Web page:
|Sunni||36163||79.7||Roman Latin Catholic||82||0.2|
|Greek Melkite Catholic||1686||3.7||Syriac Catholic||17||0.0|
|Armenian Orthodox||256||0.6||Other Christians||19||0.0|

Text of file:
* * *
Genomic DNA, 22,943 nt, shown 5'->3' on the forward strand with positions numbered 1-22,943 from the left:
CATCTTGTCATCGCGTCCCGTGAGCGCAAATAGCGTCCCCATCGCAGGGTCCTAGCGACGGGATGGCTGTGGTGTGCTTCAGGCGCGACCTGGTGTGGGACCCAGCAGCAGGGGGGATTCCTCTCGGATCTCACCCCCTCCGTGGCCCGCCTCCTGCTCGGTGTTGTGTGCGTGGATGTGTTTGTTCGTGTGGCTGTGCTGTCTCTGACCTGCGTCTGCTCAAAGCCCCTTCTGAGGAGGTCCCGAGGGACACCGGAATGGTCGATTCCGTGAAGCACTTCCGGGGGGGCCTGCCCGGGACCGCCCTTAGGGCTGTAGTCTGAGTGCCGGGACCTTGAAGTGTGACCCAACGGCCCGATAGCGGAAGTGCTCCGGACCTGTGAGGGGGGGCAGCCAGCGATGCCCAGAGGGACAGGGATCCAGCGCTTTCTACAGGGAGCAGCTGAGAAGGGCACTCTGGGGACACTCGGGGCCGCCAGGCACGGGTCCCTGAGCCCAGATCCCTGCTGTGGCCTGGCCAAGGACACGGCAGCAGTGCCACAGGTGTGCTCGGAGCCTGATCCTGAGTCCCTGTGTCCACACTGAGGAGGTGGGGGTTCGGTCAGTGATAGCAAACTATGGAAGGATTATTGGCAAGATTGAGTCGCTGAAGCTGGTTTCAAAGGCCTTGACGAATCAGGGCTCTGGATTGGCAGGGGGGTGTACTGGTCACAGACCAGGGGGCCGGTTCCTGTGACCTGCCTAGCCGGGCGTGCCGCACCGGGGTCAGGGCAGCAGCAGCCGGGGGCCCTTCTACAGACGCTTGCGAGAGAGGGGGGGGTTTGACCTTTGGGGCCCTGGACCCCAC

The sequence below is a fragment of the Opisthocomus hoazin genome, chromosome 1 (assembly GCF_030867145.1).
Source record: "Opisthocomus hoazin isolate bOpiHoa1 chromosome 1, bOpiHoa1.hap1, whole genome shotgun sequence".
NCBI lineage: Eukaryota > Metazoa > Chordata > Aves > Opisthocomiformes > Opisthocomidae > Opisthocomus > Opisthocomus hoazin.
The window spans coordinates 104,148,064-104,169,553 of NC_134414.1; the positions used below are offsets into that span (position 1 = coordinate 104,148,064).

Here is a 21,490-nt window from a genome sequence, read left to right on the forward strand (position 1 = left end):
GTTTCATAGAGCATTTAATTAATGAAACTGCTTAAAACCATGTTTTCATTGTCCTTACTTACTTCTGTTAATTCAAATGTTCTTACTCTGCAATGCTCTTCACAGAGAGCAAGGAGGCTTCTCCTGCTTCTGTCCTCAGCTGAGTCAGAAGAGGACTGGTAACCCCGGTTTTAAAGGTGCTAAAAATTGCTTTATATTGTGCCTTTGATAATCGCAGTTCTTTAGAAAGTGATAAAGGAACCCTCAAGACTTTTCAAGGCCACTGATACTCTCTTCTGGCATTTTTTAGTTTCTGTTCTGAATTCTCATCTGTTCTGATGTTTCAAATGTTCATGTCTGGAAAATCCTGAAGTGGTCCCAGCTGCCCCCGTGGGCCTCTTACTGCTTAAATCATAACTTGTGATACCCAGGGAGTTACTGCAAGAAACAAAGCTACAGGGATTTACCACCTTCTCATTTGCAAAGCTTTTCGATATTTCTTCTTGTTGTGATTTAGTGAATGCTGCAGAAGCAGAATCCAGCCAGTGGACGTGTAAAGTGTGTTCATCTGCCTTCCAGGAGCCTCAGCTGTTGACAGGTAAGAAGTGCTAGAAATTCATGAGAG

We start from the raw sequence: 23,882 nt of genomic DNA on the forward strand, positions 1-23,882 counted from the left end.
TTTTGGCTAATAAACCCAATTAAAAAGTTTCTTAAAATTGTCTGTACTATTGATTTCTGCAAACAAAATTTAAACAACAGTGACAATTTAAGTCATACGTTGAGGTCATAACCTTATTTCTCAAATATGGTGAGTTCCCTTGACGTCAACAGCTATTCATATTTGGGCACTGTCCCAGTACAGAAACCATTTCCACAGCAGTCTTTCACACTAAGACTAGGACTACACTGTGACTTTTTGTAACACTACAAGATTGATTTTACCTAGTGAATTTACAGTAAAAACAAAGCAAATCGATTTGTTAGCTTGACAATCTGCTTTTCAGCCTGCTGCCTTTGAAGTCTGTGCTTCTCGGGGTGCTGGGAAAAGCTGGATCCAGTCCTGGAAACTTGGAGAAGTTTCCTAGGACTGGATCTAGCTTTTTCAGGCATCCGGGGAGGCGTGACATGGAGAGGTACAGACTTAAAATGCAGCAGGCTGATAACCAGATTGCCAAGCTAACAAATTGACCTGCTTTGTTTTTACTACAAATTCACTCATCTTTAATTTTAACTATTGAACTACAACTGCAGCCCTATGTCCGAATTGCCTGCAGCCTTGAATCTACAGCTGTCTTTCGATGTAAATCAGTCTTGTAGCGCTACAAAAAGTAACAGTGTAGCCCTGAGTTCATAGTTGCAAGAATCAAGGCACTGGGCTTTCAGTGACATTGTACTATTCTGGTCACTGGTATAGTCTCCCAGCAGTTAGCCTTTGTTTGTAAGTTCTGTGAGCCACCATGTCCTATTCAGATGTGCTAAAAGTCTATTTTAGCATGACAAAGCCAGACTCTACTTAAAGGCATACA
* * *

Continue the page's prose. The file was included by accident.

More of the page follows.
In general, the architectural spaces of the old part of the city, with its antique, medieval and Ottoman quarters, are impressive, and are ranked as world heritage. It is adorned with various examples of great architectural legacies since antiquity. This is the case despite the fact that its buildings and alleyways are neglected, and require monumental renovations and organised efforts to prevent them from falling into further ruin. Some international funds were allocated to sponsor the facelifting of certain public spaces and old squares with the provision if minimal infrastructure. There are also individual initiatives to restore specific neighbourhoods as pioneered by the Audi Foundation and its elegantly rehabilitated old soap factory, now turned into a museum. The same applies to the renewal of the Debbane Ottoman mansion or villa, which was originally linked to the Hammoud family trust and was even occupied by a branch of the aristocratic Abaza family towards the end of the 19th century. The old city has great architectural potentials that remain underdeveloped. It has qualities that can put it on par with the old quarters of Antibes if its architecture becomes safeguarded and protected as well as promoted for quality life-styles. Sidon can learn from more modest yet successful examples in Lebanon itself, such as the restoration and adaptive re-use of the old quarters of Byblos and its small seaport entourage, or to be inspired in a humbler scale by the development of Downtown Beirut.